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Submitted by Tim Buckley on Wed, 12/01/2010 - 8:50am.
Tracking tornadoes isn't the first thing that comes to mind when I think about December, but that was exactly what happened as we kicked off the month this morning. In fact, there were a lot of wacky things about the first day of meteorological winter. We saw tropical-like temperatures on our side of the state, with howling winds, and by the end of the day we'll be near the freezing mark. Welcome to Decemeber!
Let's talk a little bit about the morning's storms first. When I first got in after midnight this AM the line of storms was pretty fierce and headed toward our area. There were two lines -- one small but potent line over the inland counties of our area, Columbus/Bladen/Sampson/Duplin. This line actually caused a Tornado Warning to be issued for Columbus/Bladen counties early this morning around 2:30AM. As of right now, there is no indication that any tornado touched down - but there was strong rotation in the cells, and the warning was certainly warrented. The rest of the action was closer to the coast.
A strong line of storms formed over the Atlantic and was headed due north towards the area around 4AM or so. At times, the cells that formed over the water were downright nasty. In fact, looking at the image above - you can clearly see what we refer to often times as a "bow echo" structure to these storms. As one part of the line of storms moves faster than the others, it accelerates outward creating a bow-like shape. In these setups it is very common to see tornadoes spun up on the edges, especially the north side of bow - as they are given a touch more rotation from the accelerating storms.
We also had a major cell from this ocean line of storms that really just exploded over the Cape Fear River as you can see above. The rainfall in this cell was the heaviest we saw all morning, and was at times aboe 1"/hour. Not only that, but this cell produced some heavy duty wind gusts too. Even the airport, which did not bear the brunt of this storm, gusted to 31 mph while the cell moved through.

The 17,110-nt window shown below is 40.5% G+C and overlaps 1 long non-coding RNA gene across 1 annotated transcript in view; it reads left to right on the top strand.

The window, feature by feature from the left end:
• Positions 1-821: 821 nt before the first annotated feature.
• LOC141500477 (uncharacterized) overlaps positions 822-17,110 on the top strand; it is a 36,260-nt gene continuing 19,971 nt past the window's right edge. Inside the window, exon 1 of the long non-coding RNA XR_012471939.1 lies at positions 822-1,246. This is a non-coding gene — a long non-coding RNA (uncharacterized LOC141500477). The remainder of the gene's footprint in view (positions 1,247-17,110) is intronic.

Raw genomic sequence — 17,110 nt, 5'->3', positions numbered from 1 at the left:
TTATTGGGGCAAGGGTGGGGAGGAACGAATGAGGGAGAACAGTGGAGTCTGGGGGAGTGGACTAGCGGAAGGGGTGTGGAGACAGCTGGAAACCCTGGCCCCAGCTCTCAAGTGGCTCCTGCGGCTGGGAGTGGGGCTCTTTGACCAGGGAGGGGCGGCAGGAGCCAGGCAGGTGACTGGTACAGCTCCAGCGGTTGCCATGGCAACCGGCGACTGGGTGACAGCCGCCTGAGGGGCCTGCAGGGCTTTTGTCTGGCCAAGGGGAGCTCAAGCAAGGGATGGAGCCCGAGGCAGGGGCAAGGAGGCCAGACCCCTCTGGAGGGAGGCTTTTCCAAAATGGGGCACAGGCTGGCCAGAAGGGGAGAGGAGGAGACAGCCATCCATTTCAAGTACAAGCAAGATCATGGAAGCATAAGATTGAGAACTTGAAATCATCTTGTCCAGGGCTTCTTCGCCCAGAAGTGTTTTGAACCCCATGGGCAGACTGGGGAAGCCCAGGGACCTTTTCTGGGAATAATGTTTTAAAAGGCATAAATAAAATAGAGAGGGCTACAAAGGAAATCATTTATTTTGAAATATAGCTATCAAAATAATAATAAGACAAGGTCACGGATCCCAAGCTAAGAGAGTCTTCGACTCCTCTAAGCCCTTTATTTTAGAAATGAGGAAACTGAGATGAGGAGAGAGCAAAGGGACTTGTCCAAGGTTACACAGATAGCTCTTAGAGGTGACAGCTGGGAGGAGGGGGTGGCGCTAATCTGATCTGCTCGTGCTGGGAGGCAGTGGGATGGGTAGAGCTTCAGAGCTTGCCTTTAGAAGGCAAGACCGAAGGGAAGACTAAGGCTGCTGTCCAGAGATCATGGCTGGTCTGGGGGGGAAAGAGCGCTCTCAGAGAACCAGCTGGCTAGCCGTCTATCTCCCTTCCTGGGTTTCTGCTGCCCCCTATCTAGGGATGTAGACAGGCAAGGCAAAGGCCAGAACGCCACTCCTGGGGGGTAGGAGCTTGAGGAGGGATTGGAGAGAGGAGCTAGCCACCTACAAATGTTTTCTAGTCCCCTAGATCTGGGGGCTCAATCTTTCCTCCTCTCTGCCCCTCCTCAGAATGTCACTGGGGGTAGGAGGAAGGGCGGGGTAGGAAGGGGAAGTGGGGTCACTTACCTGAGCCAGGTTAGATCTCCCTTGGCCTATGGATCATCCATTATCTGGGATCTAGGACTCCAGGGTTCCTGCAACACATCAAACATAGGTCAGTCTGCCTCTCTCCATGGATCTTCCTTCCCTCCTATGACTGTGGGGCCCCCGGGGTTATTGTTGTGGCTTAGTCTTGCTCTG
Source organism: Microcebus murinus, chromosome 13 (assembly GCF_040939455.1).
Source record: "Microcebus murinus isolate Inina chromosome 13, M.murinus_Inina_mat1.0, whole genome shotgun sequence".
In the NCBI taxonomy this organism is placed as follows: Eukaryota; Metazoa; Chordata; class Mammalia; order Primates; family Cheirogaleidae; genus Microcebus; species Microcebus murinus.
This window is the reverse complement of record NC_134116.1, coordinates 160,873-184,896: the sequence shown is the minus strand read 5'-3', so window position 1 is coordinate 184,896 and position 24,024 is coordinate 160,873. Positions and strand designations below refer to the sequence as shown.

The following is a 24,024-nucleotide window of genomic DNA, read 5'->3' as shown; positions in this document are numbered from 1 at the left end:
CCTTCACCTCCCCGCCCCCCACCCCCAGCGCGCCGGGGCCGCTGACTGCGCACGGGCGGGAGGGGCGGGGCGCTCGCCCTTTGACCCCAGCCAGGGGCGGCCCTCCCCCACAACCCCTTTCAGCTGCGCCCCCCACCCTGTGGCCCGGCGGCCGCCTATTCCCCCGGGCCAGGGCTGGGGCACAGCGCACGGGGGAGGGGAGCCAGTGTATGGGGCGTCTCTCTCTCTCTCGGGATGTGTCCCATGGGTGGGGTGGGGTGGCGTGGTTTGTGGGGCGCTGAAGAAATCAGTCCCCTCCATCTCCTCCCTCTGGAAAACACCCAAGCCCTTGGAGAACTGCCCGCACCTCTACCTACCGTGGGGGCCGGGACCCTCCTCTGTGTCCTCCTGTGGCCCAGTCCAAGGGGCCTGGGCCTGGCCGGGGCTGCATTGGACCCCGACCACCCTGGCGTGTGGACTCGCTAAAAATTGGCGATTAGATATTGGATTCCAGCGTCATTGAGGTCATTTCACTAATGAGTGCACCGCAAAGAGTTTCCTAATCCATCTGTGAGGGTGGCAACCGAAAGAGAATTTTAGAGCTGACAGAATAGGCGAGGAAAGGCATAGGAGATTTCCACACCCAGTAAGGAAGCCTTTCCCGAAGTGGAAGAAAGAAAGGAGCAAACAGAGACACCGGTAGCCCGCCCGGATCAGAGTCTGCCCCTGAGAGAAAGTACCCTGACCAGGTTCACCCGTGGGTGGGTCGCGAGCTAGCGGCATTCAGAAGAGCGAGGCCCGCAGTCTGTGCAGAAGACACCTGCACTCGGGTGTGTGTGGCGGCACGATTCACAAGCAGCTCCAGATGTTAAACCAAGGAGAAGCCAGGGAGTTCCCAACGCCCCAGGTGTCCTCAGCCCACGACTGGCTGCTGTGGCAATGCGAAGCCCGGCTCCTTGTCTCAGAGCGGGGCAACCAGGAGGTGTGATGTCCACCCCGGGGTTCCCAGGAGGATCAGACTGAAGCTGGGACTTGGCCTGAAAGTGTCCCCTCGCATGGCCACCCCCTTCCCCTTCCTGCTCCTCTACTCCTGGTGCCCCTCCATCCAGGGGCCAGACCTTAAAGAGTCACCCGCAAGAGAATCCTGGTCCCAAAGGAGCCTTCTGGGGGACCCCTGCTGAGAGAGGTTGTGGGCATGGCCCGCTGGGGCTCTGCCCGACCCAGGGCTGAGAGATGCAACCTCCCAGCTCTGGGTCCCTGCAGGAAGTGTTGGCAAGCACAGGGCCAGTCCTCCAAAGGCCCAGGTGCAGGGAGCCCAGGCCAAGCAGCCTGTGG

Here are some other wind gusts we saw across the area this morning:
Outside of all the storms and wind gusts that stole the thunder (pun intended) this morning, one of the most impressive parts of this strong storm to me was the temperature contrast across the state. Check out the temperature snapshot of the Carolinas early this morning taken around 4-5AM. It is really quite rare to see one part of the state with temperatures near 70 while the other is in the 30's, but that's exactly what we found this morning.
In fact, by the time the day is through we should have a temperature range of close to 40 degrees for the day. That's right, unfortunately the air pouring into the area is so cold that we will be near the freezing mark overnight. And it doesn't stop there -- the winter like temperatures will continue for the forseeable future, all the way through next week! Brrr I say.
Speaking of brrr, this is my first entry since my trip home to New York for Thanksgiving. I figured I would at least have to report on the snow that I was eluding to before I left.
Long story short, we did end up getting some snow - but it certainly wasn't legendary. The Lake Effect Snow machine started to crank up during the day Friday as cold air in the 20's poured over Lake Ontario's 45 degree waters. In the picture above you can see ominously dark clouds looking north from my backyard. This is the first lake effect "band" of snow setting up off of the lake. At the time, it was maybe 10-15 miles away, and the sun was shining in my backyard while heavy snow was falling underneath the clouds.
The setup stayed that way for a while, and areas underneath that area of snow did get upwards of 10" of powder for their Thanksgiving. It did eventually shift it's way south over my house, and we got a fluffy 2-3 inches of snow. Nothing spectacular to be sure. But, that's enough for me - I was happy to return to the Carolinas where "cold" has quite a different meaning than it does up there.
Now as we look ahead in our forecast, we see low temperatures in the 20's! Such is life here as we head into December.
Until we blog again...
By: Tim Buckley